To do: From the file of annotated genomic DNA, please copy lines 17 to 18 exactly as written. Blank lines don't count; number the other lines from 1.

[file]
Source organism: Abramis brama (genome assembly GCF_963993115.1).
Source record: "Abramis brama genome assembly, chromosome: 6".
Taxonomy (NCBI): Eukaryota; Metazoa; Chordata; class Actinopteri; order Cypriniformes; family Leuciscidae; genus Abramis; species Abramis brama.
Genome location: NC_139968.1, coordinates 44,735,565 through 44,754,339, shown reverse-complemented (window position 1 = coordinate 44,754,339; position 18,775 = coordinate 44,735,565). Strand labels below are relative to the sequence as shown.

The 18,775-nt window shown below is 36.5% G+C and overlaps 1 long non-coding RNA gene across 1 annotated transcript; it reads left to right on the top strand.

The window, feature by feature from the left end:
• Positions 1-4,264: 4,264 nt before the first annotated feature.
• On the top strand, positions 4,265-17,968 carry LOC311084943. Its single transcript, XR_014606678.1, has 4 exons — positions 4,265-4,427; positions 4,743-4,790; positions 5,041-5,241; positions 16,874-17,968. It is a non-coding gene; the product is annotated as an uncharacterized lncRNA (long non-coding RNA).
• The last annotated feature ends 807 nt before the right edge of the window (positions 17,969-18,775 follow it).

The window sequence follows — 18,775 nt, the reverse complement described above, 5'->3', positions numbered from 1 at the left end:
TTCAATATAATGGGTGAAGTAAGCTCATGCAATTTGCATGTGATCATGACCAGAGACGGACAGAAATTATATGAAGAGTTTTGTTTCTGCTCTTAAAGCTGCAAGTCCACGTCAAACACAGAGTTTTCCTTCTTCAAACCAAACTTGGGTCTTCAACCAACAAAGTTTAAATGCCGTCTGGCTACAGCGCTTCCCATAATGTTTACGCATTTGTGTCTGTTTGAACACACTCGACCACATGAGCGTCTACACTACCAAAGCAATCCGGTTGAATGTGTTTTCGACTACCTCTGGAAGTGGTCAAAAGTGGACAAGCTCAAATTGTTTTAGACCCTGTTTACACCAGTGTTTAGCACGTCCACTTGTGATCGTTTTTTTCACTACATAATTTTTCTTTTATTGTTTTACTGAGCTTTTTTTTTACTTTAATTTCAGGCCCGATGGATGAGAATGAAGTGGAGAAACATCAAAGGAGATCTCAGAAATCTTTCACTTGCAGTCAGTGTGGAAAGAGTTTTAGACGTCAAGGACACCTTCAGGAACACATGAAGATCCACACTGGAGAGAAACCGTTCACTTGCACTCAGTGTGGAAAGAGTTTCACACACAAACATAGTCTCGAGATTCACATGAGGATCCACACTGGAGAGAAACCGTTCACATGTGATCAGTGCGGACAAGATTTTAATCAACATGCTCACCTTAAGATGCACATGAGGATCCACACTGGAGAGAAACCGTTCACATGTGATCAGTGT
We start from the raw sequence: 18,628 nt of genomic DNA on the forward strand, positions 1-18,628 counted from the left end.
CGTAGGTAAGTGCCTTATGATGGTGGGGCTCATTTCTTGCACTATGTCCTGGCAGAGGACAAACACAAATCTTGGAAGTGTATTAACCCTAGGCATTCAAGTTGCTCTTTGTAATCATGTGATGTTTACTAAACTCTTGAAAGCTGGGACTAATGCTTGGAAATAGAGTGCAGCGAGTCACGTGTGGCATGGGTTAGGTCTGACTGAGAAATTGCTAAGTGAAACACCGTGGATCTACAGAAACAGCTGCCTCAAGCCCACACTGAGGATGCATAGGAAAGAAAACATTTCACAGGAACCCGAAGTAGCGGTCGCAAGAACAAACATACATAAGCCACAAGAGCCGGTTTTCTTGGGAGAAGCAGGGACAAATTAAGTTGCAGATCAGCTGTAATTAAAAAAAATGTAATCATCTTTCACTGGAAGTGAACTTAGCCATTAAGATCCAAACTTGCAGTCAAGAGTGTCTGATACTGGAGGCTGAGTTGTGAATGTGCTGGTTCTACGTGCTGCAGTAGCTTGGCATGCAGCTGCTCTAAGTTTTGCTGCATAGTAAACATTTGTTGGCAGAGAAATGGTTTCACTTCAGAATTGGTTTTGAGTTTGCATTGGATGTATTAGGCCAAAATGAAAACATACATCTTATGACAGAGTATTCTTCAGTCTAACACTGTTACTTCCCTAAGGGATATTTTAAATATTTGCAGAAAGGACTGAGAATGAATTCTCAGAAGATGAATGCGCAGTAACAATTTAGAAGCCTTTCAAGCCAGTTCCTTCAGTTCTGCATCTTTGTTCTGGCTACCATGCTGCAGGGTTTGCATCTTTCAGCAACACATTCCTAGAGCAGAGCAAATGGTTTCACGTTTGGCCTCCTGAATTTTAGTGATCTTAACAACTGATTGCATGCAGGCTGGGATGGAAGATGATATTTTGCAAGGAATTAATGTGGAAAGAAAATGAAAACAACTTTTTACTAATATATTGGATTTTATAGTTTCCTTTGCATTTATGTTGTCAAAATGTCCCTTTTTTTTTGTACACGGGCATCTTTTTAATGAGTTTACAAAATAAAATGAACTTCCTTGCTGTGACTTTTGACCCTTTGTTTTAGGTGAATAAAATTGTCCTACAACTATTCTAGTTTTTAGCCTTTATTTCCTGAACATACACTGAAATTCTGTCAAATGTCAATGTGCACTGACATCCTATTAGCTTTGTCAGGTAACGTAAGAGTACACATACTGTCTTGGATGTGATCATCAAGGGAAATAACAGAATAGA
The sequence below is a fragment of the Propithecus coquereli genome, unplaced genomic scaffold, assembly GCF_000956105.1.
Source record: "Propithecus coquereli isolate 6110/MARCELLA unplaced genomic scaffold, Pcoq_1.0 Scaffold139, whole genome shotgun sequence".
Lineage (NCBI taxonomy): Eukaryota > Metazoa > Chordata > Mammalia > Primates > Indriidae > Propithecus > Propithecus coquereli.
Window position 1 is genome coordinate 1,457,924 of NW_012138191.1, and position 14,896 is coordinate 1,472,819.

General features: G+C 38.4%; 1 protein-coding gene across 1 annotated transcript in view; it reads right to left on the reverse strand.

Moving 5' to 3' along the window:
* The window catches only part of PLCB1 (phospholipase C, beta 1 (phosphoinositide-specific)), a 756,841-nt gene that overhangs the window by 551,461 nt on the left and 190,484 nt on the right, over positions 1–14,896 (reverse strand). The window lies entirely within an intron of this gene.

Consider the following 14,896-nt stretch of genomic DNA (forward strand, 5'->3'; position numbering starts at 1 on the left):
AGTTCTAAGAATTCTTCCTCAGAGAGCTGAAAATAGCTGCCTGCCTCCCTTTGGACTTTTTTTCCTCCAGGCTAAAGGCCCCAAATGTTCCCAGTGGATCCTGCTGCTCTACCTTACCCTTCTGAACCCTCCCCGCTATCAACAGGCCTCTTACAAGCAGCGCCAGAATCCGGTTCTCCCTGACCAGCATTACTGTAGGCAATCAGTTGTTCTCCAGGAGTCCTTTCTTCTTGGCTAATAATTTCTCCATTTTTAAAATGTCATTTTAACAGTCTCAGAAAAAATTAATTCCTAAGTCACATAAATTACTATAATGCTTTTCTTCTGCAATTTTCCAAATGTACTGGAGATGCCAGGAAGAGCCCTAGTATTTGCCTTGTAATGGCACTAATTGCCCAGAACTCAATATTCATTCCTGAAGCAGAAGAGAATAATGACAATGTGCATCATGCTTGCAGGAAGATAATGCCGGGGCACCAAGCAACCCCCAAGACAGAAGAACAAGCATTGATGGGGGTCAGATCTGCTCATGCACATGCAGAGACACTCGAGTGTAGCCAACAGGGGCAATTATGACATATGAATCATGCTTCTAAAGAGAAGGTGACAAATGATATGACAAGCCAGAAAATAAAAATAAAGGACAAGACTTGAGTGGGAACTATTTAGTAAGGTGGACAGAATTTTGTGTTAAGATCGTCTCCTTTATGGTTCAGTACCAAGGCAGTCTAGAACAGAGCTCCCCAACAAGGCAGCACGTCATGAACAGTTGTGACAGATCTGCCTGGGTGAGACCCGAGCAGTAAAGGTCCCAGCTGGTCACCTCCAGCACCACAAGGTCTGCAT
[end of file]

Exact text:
Window position 1 is genome coordinate 1,457,924 of NW_012138191.1, and position 14,896 is coordinate 1,472,819.

General features: G+C 38.4%; 1 protein-coding gene across 1 annotated transcript in view; it reads right to left on the reverse strand.